Newcomers seemed poised to take seat at the table

Retirement opens a seat in Woolwich’s Ward 2

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Though a race on paper, it appears there’ll again be just one candidate running in Woolwich’s Ward 2 as the nomination winds down this week.

Eric Schwindt, who lives in Ward 2 just north of Elmira, put in his papers Monday. Elmira resident Kevin Betts, who had filed earlier in the nomination period, said this week he intends to withdraw his name. The seat will be vacant at the end of the current council term, as longtime incumbent Mark Bauman plans to retire.

While there is still one more day for township residents to submit their applications to run for office, at press time it appears the seat will be uncontested when Woolwich residents go to the polls October 22.

As a longtime Woolwich resident and small business owner, Schwindt notes that council decisions affect people like him in a very direct way. He says that he wants to approach municipal politics with an eye to supporting other local ventures.

“I like to ask the question: ‘how can we make life easier for business in Woolwich?’ To attract business, to make them want to grow, to make life easier, more competitive?” he said.

Schwindt is the second newcomer to enter the race for Woolwich council, and is running for the single seat that represents the northern half of the township, including Floradale, Heidelberg and St. Jacobs, but excluding the populous town of Elmira.

He joins fellow newcomer Scott McMillan, who is running for the Elmira ward. However, unlike McMillan, who was elected in 2014 as the Woolwich and Wellesley township’s representative on the Waterloo public school board, Schwindt does not have any experience in elected office.

Instead, Schwindt hopes to make use of the business acumen he’s gleaned as the owner of Genex Ontario, which sells swine breeding stock to farmers across Ontario. He also  points to his lifelong roots in the township.

“In the past I’ve seen a few instances where I think that maybe we haven’t opened our arms as well as we could have. And in today’s economy, my belief is that funding from the province and the feds is going to decrease over time, and maybe quickly. So as a township we’ve got to be creative and open our arms a little bit to business.”

Schwindt points to the experience of Earlidale Meats in Floradale, which faced some red tape from the township a few months prior when it tried to expand its business. Eventually, the restrictions were overturned by Woolwich council in January, but Schwindt questioned the process.

“They got push back from staff on the size of the building. And I look at it as, if we want businesses to grow and prosper, we don’t want to tie their hands behind their back. We want to give them the tools to succeed,” he said.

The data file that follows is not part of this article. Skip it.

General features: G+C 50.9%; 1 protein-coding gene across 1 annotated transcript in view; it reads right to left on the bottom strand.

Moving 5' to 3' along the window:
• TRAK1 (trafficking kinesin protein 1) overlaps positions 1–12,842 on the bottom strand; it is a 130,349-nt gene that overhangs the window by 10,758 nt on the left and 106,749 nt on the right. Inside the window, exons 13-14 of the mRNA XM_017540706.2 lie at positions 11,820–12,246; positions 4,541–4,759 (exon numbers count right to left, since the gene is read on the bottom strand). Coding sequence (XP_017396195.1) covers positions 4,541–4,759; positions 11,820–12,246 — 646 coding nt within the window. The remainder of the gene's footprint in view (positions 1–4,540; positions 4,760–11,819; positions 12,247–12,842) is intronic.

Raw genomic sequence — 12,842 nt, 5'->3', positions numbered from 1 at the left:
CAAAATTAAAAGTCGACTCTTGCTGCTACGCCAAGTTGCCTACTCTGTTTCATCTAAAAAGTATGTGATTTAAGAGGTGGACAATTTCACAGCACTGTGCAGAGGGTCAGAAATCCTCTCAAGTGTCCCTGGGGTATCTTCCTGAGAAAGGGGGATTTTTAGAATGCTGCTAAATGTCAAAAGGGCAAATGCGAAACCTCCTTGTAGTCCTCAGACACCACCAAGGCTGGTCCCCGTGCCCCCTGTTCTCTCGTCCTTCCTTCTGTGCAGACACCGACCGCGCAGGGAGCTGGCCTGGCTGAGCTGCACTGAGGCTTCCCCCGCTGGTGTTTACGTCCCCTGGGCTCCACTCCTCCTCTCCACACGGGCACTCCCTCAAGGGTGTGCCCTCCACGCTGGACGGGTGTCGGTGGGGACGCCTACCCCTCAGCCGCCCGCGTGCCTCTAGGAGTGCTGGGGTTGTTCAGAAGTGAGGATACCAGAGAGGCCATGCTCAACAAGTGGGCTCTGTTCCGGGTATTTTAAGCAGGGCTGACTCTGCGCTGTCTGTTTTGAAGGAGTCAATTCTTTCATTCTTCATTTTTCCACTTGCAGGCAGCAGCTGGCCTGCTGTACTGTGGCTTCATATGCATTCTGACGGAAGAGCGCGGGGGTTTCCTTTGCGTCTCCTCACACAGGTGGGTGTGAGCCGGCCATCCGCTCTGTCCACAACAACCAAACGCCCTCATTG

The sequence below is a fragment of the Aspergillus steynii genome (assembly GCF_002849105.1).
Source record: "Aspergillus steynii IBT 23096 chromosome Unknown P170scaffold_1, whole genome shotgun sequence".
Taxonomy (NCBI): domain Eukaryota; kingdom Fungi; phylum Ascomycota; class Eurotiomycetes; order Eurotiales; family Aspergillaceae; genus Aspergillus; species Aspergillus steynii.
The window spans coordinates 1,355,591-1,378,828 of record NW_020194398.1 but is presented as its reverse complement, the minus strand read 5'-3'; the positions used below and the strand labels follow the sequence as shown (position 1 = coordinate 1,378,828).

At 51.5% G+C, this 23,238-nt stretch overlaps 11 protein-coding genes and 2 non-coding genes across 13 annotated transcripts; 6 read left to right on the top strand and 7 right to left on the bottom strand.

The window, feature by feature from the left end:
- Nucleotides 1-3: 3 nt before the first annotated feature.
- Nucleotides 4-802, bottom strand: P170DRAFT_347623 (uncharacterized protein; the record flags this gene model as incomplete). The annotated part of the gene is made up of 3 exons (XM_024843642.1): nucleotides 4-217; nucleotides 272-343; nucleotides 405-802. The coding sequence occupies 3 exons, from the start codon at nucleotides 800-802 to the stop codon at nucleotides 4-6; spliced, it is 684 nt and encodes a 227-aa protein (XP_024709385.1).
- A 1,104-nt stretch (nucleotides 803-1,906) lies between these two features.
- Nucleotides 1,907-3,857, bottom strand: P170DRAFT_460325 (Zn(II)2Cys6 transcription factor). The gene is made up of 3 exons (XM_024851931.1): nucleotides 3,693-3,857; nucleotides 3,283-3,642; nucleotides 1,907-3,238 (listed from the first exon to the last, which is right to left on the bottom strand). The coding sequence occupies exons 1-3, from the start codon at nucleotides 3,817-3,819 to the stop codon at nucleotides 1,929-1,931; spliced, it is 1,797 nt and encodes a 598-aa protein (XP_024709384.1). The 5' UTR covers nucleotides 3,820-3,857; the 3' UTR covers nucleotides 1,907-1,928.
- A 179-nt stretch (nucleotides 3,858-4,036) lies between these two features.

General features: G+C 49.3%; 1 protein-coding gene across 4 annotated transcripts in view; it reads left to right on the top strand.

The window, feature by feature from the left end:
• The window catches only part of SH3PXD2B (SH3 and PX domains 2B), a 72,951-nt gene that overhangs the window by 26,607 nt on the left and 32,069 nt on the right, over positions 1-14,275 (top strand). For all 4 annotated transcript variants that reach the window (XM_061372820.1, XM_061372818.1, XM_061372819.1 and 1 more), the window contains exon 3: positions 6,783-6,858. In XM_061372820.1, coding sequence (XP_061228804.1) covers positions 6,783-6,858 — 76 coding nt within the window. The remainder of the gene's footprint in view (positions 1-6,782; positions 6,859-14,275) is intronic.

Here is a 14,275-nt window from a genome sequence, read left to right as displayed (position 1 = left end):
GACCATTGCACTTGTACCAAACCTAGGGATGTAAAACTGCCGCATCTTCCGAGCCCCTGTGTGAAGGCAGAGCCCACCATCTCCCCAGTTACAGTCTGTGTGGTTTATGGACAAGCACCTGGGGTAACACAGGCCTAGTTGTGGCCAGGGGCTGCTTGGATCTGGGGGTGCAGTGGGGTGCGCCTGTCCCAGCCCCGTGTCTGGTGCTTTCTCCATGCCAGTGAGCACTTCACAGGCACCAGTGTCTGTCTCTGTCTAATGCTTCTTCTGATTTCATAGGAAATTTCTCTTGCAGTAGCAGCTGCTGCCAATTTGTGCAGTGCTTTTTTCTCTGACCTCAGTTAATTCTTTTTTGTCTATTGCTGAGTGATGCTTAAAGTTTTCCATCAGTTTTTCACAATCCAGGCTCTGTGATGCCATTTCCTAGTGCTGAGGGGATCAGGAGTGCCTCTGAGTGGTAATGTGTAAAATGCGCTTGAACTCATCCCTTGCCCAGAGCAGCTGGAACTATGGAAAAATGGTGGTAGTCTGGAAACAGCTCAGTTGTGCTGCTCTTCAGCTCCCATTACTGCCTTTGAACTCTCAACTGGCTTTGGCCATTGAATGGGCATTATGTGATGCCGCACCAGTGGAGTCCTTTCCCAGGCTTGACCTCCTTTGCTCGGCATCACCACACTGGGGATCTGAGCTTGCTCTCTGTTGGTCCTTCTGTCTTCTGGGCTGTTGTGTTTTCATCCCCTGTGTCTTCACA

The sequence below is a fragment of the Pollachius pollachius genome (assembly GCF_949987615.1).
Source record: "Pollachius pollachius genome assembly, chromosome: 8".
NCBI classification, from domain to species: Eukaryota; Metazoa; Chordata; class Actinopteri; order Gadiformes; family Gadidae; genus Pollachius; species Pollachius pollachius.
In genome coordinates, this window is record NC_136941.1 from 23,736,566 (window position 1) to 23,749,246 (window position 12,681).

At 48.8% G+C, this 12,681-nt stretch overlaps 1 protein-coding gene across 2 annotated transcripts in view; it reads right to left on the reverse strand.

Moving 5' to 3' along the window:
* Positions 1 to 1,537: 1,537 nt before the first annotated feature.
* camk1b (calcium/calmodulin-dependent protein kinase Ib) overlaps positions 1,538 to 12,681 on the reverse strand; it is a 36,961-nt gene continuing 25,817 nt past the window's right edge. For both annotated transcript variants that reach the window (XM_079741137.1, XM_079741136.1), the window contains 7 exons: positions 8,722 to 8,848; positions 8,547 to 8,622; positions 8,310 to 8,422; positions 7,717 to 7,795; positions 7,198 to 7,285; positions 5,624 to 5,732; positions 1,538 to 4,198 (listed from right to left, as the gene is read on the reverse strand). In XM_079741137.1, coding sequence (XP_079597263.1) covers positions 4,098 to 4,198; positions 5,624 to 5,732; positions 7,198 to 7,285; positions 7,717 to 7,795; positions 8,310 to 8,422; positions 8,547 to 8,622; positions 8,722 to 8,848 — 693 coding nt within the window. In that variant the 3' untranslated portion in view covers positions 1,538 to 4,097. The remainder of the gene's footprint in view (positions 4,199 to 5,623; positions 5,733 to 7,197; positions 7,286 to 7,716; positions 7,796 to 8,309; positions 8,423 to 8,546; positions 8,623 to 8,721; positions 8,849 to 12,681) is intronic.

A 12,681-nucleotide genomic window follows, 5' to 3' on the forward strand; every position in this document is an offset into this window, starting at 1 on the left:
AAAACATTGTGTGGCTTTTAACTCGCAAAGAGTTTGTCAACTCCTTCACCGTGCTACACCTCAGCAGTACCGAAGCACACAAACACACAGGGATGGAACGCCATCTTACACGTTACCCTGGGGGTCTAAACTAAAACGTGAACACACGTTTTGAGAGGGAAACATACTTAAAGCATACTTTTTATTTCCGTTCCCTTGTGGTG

Schwindt also points to the challenges his daughter faced trying to obtaining a license to run her chip wagon, the Loose Caboose in Elmira.

“I think the premise in the back of my mind always has to be, if we’re thinking about a regulation or a change, think to yourselves why do we need it? What’s the benefit? Is it necessary?”

Just as Schwindt is currently running unopposed for the council seat, aspiring first-time trustee Karen Meissner is likewise going unchallenged in the race for a spot on the Waterloo Region District School Board.

Meissner may be new to the politics, but she has more than a little experience when it comes to promoting and supporting the education of children in the township. An Elmira resident of 11 years, Meissner has been actively involved at Riverside Public School on the volunteer parent council.

“I just feel like, for me, I can do something. You know what I mean? I feel like I have the energy and the enthusiasm and the passion and all of that to want to just help, whatever that means,” said Meissner.

When Riverside PS moved to its new location in Elmira two years ago, Meissner was surprised to learn that the school board did not provide funding for the inclusion of a park and playground at the facility. But being a big proponent of for getting children outdoors and active, she organized with the other parents and played a key role in raising the funds to get a playground.

Meissner has also volunteered with Kate’s Kause, the organization behind Elmira landmarks like the accessible playground in Gibson Park. Her niece, in fact, is the eponymous Kate who inspired the projects.

Meissner is now looking to apply her experience and her abilities across the region as the townships of Woolwich and Wellesley’s trustee on the school board.

Both Schwindt and Meissner will appear on the ballots in the upcoming municipal election on October 22.